Sackseer: A Seer or Sack It? (An Early Evaluation)

So, the idea for this fanpost came about because of some discussion about Sackseer and how effective it really is at predicting sack performance. We seem to have a contingent here at BTB who seems to think that Sackseer has a probative value in predicting pass-rushing performance.

I wonder, how valid this belief is, though, given:

  1. The supporter of the stat is a paid site ( which could benefit financially if they're able to get the stat legitimized.
  2. There's no peer review of the work nor ANY WAY TO PEER REVIEW the work, as it's a "proprietary formula"
  3. The main variable which is related to success according to Sackseer is Missed Eligible Games in College. Not Performance, not speed, not strength. But number of games missed.
  4. The person who came up with the formula is an attorney.

    Now, this isn't necessarily a problem in coming up with knowledge, per se. But there are some other squirrelly things in the methodology that I've read which leads me to the conclusion that the author being a lawyer is a direct hindrance of trusting that the stat is actually effective. Among those are, the following:
  1. The author is not statistically-saavy. The author states that:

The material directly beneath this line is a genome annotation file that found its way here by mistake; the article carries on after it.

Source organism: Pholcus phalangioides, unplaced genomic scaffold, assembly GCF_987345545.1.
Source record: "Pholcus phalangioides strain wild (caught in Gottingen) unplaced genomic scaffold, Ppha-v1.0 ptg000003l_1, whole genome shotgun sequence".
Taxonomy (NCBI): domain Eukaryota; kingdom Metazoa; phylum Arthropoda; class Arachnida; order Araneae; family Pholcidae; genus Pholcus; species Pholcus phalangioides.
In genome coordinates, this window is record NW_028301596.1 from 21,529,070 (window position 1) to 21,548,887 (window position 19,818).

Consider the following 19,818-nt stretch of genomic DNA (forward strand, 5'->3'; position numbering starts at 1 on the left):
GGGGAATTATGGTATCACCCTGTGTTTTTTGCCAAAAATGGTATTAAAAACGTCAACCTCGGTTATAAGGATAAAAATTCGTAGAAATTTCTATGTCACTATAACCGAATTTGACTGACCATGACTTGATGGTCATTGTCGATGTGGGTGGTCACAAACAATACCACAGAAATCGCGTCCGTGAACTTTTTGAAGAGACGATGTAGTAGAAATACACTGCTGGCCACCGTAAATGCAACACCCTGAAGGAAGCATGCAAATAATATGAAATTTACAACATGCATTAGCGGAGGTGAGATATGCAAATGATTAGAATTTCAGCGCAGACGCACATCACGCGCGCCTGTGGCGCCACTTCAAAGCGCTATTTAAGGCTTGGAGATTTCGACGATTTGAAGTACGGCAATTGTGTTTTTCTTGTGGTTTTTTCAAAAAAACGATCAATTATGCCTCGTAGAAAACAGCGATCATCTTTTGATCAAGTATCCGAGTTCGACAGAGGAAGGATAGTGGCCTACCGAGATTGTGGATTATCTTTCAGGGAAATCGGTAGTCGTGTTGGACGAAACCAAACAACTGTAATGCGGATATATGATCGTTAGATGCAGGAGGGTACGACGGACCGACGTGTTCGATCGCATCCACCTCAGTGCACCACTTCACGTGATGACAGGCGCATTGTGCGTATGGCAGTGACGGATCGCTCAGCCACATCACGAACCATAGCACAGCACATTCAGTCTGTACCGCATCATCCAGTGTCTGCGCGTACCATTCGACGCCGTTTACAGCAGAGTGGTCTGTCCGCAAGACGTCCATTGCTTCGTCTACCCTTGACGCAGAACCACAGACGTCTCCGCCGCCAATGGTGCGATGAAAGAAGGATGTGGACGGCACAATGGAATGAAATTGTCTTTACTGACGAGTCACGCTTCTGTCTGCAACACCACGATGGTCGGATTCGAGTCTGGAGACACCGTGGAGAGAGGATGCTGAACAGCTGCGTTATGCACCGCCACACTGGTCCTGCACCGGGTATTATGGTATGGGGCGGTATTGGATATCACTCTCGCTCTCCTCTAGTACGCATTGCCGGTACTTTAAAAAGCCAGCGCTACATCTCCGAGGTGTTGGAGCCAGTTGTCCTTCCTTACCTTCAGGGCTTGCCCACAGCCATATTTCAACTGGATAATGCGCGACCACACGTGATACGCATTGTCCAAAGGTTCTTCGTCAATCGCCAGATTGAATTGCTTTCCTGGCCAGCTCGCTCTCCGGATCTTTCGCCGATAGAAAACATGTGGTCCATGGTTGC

The trends that SackSEER identifies for edge rushers drafted in the first two rounds also persist when later-round edge rushers are modeled. For instance, SackSEER would have identified Robert Mathis and Adalius Thomas as top edge rusher prospects. However, the trends are not quite as strong and the projections not quite as accurate (the seven-round regression yields R-Squared of .27). Nonetheless, "seven-round SackSEER" does have some interesting implications for the two-round model.

    First, the seven-round model demonstrates that it is unlikely that SackSEER is a product of "data-mining bias"
    Unfortunately, it doesn't do anything of the sort since the seven-round model also contains the first two rounds which has the data that the author used to create his formula. This fundamental lack of understanding of statistics leads me to suspect that the author not coming from a statistical (or heck even mathematical/engineering) background seriously hinders his methodology.

  2. To be a good lawyer, you must be an advocate of a position.

    To be a good scientist/statistician, you must NOT be an advocate of a position. You must let the data tell you what is correct and what is not.

    Take a look at some of the lines in the quote above:
    The trends that SackSEER identifies for edge rushers drafted in the first two rounds also persist when later-round edge rushers are modeled. For instance,
    Then, he goes on to list some examples and state that the relationships are not as strong despite the fact that the R-squared drops from .42 which is a decent relationship to .27 which isn't that strong (and that's not taking into account that the real relationship outside the first two rounds is almost definitely worse that a .27 R-squared relationship).